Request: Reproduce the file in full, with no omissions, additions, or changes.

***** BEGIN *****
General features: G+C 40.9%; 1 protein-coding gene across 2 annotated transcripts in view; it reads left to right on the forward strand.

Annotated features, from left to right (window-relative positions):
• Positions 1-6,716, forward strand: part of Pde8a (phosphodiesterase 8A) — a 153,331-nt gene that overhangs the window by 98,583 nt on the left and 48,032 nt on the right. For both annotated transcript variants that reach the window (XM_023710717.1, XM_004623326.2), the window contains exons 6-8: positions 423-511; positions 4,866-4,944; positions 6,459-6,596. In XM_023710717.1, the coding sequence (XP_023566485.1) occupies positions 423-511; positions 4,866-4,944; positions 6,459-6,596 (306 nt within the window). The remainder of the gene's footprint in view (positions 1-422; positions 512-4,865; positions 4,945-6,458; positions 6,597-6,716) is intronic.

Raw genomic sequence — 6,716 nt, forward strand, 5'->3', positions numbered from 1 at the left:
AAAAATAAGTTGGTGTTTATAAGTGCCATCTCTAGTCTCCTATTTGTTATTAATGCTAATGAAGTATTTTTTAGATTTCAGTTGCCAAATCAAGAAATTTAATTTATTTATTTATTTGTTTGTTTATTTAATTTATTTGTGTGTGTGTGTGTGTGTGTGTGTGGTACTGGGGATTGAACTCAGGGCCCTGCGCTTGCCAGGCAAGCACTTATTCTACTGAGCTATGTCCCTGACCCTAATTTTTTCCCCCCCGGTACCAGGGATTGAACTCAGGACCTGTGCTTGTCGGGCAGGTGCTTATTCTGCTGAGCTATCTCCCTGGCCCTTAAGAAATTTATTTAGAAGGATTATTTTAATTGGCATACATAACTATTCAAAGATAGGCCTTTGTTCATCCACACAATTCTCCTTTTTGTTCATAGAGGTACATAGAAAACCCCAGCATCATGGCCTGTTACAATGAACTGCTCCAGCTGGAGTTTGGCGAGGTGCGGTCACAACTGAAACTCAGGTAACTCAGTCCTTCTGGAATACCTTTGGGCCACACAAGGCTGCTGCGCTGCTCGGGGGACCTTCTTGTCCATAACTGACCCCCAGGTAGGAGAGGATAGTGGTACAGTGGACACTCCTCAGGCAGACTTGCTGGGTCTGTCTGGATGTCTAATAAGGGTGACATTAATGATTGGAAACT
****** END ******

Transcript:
General features: G+C 40.9%; 1 protein-coding gene across 2 annotated transcripts in view; it reads left to right on the forward strand.

Annotated features, from left to right (window-relative positions):
• Positions 1-6,716, forward strand: part of Pde8a (phosphodiesterase 8A) — a 153,331-nt gene that overhangs the window by 98,583 nt on the left and 48,032 nt on the right. For both annotated transcript variants that reach the window (XM_023710717.1, XM_004623326.2), the window contains exons 6-8: positions 423-511; positions 4,866-4,944; positions 6,459-6,596. In XM_023710717.1, the coding sequence (XP_023566485.1) occupies positions 423-511; positions 4,866-4,944; positions 6,459-6,596 (306 nt within the window). The remainder of the gene's footprint in view (positions 1-422; positions 512-4,865; positions 4,945-6,458; positions 6,597-6,716) is intronic.

Raw genomic sequence — 6,716 nt, forward strand, 5'->3', positions numbered from 1 at the left:
AAAAATAAGTTGGTGTTTATAAGTGCCATCTCTAGTCTCCTATTTGTTATTAATGCTAATGAAGTATTTTTTAGATTTCAGTTGCCAAATCAAGAAATTTAATTTATTTATTTATTTGTTTGTTTATTTAATTTATTTGTGTGTGTGTGTGTGTGTGTGTGTGGTACTGGGGATTGAACTCAGGGCCCTGCGCTTGCCAGGCAAGCACTTATTCTACTGAGCTATGTCCCTGACCCTAATTTTTTCCCCCCCGGTACCAGGGATTGAACTCAGGACCTGTGCTTGTCGGGCAGGTGCTTATTCTGCTGAGCTATCTCCCTGGCCCTTAAGAAATTTATTTAGAAGGATTATTTTAATTGGCATACATAACTATTCAAAGATAGGCCTTTGTTCATCCACACAATTCTCCTTTTTGTTCATAGAGGTACATAGAAAACCCCAGCATCATGGCCTGTTACAATGAACTGCTCCAGCTGGAGTTTGGCGAGGTGCGGTCACAACTGAAACTCAGGTAACTCAGTCCTTCTGGAATACCTTTGGGCCACACAAGGCTGCTGCGCTGCTCGGGGGACCTTCTTGTCCATAACTGACCCCCAGGTAGGAGAGGATAGTGGTACAGTGGACACTCCTCAGGCAGACTTGCTGGGTCTGTCTGGATGTCTAATAAGGGTGACATTAATGATTGGAAACT